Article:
It is also generally recommended that all licensing processes and decisions be overseen by an independent regulatory body. This body is also in charge of hearing violations of broadcast regulations.2

Local media actors

  • Local media outlets, including the news media and the entertainment industry, are responsible for the everyday production and dissemination of public information. In addition, the entertainment industry may produce content-specific messages on various facets of peace, for instance through soap operas. Usually, major media is based in the capital city; however, many of the smallest media outlets (especially radio) are generally present throughout the country, in particular in the form of community radio, which plays an important role in the peacebuilding process and produces information on specific issues pertinent to communities.
  • Media leadership, including media owners, directors, editors, and other managers, plays an important role as it often dictates the content of publications and productions. Therefore, it needs to be involved and to "buy in" to any effort to promote media and public information in a peacebuilding process.
  • Journalists and journalist associations/unions are equally important players. Effective unions "can serve various purposes, among them providing journalists with information and ideas on how to report in a particular context (especially when there are personal safety issues involved), defending journalists' rights and freedoms, and providing journalists with legal counsel."3 Specifically, associations generally offer services on "unfair dismissal, pay, conditions, protection of sources and free speech."4 These organizations are important components of networks that can support journalists against abuses. They are also useful partners in training programs and any effort to raise journalists' awareness on issues related to the peacebuilding process. It should be noted that journalist associations and unions also are considered a component of local civil society.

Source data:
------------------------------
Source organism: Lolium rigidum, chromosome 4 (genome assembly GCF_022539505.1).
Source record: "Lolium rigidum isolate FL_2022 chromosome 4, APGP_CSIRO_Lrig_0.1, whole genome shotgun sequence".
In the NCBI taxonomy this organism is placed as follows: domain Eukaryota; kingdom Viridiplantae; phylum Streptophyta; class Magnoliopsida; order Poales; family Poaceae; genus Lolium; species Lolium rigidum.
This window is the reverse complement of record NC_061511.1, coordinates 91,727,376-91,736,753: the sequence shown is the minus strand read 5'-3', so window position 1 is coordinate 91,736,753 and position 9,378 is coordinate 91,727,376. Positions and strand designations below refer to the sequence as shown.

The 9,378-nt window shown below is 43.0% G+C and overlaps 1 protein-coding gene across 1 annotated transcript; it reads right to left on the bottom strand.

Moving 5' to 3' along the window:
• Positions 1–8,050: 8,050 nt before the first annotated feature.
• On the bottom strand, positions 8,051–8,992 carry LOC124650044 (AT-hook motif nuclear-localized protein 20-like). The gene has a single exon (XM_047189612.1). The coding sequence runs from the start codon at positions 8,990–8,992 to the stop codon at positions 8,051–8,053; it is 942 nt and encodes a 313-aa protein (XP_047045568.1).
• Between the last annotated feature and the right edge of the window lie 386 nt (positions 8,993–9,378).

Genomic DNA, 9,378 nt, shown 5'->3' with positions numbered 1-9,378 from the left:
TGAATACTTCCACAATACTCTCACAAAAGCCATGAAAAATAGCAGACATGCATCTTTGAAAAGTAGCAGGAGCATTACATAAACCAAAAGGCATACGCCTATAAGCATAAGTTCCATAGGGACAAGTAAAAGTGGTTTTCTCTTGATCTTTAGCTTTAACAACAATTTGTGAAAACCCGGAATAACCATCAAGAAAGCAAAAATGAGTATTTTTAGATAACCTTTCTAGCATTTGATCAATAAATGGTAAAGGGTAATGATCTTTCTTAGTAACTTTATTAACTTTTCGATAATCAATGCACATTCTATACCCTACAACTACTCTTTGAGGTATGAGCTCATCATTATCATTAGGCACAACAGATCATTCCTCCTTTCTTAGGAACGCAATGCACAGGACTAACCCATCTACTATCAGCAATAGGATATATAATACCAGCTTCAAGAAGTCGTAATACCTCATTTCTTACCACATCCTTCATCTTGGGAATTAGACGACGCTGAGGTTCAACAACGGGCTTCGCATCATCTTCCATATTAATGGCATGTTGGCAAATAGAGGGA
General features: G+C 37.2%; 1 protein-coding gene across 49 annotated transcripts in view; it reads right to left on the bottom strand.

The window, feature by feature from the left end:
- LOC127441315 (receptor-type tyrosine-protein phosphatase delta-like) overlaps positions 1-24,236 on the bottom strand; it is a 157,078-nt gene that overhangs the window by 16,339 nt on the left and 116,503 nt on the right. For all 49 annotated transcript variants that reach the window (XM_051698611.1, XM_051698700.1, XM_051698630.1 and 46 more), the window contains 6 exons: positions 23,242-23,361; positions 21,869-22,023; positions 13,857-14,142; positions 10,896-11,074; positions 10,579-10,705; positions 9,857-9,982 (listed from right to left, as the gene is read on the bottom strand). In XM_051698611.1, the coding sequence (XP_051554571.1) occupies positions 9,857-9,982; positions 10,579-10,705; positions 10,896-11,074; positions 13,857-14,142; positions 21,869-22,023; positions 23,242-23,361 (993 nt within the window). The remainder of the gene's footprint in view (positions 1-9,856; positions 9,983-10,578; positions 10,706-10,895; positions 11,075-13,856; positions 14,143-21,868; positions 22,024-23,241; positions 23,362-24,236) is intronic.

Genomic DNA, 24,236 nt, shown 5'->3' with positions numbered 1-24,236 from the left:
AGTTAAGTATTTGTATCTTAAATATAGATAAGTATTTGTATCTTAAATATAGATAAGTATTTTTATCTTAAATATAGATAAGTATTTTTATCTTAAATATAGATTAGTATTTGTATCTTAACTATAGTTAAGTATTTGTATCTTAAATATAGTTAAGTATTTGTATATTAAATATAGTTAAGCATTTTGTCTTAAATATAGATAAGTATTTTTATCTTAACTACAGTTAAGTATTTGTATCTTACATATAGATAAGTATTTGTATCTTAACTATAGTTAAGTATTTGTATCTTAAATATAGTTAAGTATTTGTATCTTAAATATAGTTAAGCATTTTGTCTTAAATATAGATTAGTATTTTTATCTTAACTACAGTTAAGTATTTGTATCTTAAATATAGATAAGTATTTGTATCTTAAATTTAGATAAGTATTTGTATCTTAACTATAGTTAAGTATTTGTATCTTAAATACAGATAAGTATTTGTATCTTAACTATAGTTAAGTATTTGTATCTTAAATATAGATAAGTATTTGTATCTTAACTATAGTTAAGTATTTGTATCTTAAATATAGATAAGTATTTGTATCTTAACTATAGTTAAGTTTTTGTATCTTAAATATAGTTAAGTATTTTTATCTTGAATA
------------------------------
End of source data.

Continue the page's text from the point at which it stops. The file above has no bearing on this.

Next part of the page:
• Local journalism schools and training programs play a key role by training current journalists, as well as preparing a future generation of journalists and media specialists in the field.5 In addition, "academic courses in journalism and other aspects of media practice are a means of disseminating both practical, craft-based skills and of encouraging critical thought about media policy and the role of media in society. Academic institutions can provide a forum for public debate about the media, and build links with media organisations and civil society organizations to develop curricula and foster good practice."6 The first wave of trainers is typically made up of foreign journalists, but subsequent waves should feature an increasing number of locals.7